Mark Attorri rightly noted that historians can’t do much about “simple human prejudice (and there’s obviously plenty of that when it comes to Galileo and the Church).” He also points to one way forward: give up the point-by-point refutation because “that just comes off as defensive,” and history has shown it doesn’t work. Instead, tell our own story “as if the other guy isn’t even in the room.” Sure, the motivations for telling the story, the relics elevated to the level of evidence, and the conclusions are all based on our worry about the “other guy.” Sure, we are advocating for a position. But that’s the nature of the historical project.

1 Peter Dear, “Science is Dead; Long Live Science,” Osiris 27 (2012): 37–55 (behind a paywall).
2 See, Adrian Wilson and T. G. Ashplant, “Whig History and Present-Centered HistoryThe Historical Journal 31 (1988): 1–16; T. G. Ashplant and Adrian Wilson, “Present-Centered History and the Problem of Historical KnowledgeThe Historical Journal 31 (1988): 253–74 (behind a paywall).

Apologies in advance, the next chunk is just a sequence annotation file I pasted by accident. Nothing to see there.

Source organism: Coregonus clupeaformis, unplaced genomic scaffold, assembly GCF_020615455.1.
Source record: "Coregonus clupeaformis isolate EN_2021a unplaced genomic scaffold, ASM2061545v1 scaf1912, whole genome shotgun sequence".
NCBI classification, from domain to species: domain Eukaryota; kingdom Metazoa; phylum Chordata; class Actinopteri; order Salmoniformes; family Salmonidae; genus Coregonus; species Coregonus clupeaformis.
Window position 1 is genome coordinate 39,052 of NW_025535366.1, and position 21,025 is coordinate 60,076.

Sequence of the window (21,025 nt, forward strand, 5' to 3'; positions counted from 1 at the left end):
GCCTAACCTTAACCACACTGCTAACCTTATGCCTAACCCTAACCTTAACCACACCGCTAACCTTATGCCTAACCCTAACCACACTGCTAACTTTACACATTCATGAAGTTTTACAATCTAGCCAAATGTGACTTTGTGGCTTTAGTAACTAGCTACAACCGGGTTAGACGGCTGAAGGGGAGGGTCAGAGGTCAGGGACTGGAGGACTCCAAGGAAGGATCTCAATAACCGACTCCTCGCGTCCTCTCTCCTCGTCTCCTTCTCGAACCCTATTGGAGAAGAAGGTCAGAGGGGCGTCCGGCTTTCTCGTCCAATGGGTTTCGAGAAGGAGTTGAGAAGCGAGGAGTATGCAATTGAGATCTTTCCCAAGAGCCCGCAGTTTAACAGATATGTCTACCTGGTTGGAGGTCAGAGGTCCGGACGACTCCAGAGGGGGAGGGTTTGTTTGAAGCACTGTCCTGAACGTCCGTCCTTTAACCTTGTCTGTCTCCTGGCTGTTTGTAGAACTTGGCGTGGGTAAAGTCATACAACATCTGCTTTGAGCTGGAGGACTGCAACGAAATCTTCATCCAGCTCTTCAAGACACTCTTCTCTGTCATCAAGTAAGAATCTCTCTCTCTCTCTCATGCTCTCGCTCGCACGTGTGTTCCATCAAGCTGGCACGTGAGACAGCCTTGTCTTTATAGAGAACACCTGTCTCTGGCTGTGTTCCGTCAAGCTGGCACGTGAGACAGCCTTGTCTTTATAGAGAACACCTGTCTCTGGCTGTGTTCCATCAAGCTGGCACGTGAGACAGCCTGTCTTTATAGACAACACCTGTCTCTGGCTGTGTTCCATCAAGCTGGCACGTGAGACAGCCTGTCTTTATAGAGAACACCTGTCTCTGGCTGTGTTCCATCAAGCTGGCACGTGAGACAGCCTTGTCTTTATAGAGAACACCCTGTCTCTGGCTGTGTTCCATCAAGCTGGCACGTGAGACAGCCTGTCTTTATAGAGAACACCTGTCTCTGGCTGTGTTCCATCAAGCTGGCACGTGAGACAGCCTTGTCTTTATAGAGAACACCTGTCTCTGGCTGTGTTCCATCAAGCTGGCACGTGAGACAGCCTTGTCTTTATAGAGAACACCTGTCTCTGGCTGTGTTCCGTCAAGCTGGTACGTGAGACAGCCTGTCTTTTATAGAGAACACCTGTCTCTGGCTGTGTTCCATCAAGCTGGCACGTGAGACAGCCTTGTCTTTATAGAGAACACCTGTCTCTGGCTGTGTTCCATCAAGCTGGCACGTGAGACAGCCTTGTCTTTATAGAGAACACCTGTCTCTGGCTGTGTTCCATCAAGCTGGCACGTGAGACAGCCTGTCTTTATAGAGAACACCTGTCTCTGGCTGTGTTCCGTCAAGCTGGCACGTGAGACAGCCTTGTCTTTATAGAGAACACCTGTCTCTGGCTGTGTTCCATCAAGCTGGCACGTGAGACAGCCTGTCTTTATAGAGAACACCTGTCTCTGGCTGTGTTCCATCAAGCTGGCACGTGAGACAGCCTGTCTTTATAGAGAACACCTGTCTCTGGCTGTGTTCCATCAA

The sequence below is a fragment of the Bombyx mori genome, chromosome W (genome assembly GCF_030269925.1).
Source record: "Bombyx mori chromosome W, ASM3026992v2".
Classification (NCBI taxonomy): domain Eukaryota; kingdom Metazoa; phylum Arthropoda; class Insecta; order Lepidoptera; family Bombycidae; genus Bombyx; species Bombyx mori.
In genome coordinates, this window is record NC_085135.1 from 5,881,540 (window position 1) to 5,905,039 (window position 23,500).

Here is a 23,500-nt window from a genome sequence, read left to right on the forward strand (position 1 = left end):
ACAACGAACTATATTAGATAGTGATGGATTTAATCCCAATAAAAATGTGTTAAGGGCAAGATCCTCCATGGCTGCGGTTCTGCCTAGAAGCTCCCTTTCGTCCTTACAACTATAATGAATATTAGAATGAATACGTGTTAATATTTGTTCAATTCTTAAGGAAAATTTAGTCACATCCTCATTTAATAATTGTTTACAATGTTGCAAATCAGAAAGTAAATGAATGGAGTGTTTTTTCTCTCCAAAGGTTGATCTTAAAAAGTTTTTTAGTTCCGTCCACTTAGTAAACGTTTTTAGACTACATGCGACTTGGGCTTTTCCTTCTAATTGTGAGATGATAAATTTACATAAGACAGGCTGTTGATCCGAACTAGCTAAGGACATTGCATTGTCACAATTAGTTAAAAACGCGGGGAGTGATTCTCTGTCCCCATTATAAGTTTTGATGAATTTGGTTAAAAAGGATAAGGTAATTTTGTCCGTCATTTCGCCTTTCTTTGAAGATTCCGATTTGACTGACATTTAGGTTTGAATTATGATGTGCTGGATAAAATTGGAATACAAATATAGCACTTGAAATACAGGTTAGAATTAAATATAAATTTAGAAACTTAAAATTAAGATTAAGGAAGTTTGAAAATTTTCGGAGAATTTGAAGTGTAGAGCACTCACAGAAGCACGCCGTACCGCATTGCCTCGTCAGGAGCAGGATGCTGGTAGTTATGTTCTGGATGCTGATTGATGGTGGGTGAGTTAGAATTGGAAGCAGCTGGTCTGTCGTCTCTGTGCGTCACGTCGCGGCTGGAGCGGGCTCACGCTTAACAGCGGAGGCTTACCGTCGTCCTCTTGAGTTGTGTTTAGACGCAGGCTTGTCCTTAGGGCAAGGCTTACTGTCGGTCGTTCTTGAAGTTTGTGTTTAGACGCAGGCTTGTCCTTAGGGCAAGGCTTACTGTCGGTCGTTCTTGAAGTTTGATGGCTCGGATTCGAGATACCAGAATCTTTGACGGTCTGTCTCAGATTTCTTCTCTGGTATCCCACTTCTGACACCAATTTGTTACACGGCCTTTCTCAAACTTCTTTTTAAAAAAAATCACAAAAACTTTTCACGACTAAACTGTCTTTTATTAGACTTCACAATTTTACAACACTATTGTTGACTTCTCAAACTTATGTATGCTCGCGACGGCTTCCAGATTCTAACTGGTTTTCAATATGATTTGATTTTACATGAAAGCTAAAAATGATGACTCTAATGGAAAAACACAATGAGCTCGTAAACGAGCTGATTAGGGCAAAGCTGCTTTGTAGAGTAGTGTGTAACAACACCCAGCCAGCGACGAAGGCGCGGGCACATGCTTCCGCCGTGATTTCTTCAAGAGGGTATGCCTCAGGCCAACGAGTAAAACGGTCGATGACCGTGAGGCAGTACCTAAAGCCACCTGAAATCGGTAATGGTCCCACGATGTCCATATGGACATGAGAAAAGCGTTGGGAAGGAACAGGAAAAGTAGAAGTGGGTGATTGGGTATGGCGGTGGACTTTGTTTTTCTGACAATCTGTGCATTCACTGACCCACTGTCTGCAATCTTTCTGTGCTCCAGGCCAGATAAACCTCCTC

Gopnik on Galileo

Adam Gopnik’s essay in The New Yorker, “Moon Man. What Galileo Saw,” swings between unfortunate mischaracterizations and reasonable statements.

We sigh as we read the worn-out myth about Galileo as the founder of modern science (there are various critiques of such founder myths):

The founder of modern science had to wait three hundred years, but when he got his play it was a good one: Bertolt Brecht’s “Galileo,” which is the most Shakespearean of modern history plays, the most vivid and densely ambivalent.

Then a paragraph later, we rejoice in reading Gopnik reject another common myth about Galileo, that he said “eppur si muove:”

The myth that, once condemned, he muttered under his breath, about the earth, “But still, it moves,” provides small comfort for the persecuted, and is not one that Brecht adopted.